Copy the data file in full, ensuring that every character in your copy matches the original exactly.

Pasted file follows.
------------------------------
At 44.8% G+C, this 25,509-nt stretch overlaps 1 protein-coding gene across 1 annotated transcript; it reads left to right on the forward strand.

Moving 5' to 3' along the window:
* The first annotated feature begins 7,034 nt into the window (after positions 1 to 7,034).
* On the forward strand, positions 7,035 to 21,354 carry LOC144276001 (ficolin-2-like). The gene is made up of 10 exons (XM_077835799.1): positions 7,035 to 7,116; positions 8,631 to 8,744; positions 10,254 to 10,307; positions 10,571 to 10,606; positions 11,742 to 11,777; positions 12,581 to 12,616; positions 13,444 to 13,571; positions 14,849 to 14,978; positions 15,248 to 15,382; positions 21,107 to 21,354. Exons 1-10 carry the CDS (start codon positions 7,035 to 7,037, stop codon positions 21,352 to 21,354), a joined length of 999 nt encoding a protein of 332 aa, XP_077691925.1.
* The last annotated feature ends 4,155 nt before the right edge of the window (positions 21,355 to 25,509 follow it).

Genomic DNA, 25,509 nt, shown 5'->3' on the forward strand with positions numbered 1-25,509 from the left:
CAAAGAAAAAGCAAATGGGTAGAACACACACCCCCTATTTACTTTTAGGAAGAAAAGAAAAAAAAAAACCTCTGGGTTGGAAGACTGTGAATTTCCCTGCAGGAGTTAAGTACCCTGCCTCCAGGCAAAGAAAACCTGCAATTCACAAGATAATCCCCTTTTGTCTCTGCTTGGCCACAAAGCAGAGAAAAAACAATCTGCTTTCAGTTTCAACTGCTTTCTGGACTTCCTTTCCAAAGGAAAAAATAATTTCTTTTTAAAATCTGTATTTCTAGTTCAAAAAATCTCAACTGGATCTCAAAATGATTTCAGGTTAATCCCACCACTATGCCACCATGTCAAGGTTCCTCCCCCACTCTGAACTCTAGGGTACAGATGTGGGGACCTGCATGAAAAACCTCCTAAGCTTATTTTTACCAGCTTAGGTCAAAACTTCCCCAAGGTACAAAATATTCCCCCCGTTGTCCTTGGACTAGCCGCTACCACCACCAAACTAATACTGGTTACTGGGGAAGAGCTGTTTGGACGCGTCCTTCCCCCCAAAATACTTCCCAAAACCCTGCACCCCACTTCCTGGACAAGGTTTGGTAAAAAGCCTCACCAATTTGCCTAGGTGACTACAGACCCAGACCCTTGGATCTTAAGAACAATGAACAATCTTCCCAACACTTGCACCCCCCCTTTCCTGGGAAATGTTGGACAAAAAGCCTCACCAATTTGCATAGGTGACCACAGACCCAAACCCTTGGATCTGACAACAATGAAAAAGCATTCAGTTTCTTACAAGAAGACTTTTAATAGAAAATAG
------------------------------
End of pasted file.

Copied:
At 44.8% G+C, this 25,509-nt stretch overlaps 1 protein-coding gene across 1 annotated transcript; it reads left to right on the forward strand.

Moving 5' to 3' along the window:
* The first annotated feature begins 7,034 nt into the window (after positions 1 to 7,034).
* On the forward strand, positions 7,035 to 21,354 carry LOC144276001 (ficolin-2-like). The gene is made up of 10 exons (XM_077835799.1): positions 7,035 to 7,116; positions 8,631 to 8,744; positions 10,254 to 10,307; positions 10,571 to 10,606; positions 11,742 to 11,777; positions 12,581 to 12,616; positions 13,444 to 13,571; positions 14,849 to 14,978; positions 15,248 to 15,382; positions 21,107 to 21,354. Exons 1-10 carry the CDS (start codon positions 7,035 to 7,037, stop codon positions 21,352 to 21,354), a joined length of 999 nt encoding a protein of 332 aa, XP_077691925.1.
* The last annotated feature ends 4,155 nt before the right edge of the window (positions 21,355 to 25,509 follow it).

Genomic DNA, 25,509 nt, shown 5'->3' on the forward strand with positions numbered 1-25,509 from the left:
CAAAGAAAAAGCAAATGGGTAGAACACACACCCCCTATTTACTTTTAGGAAGAAAAGAAAAAAAAAAACCTCTGGGTTGGAAGACTGTGAATTTCCCTGCAGGAGTTAAGTACCCTGCCTCCAGGCAAAGAAAACCTGCAATTCACAAGATAATCCCCTTTTGTCTCTGCTTGGCCACAAAGCAGAGAAAAAACAATCTGCTTTCAGTTTCAACTGCTTTCTGGACTTCCTTTCCAAAGGAAAAAATAATTTCTTTTTAAAATCTGTATTTCTAGTTCAAAAAATCTCAACTGGATCTCAAAATGATTTCAGGTTAATCCCACCACTATGCCACCATGTCAAGGTTCCTCCCCCACTCTGAACTCTAGGGTACAGATGTGGGGACCTGCATGAAAAACCTCCTAAGCTTATTTTTACCAGCTTAGGTCAAAACTTCCCCAAGGTACAAAATATTCCCCCCGTTGTCCTTGGACTAGCCGCTACCACCACCAAACTAATACTGGTTACTGGGGAAGAGCTGTTTGGACGCGTCCTTCCCCCCAAAATACTTCCCAAAACCCTGCACCCCACTTCCTGGACAAGGTTTGGTAAAAAGCCTCACCAATTTGCCTAGGTGACTACAGACCCAGACCCTTGGATCTTAAGAACAATGAACAATCTTCCCAACACTTGCACCCCCCCTTTCCTGGGAAATGTTGGACAAAAAGCCTCACCAATTTGCATAGGTGACCACAGACCCAAACCCTTGGATCTGACAACAATGAAAAAGCATTCAGTTTCTTACAAGAAGACTTTTAATAGAAAATAG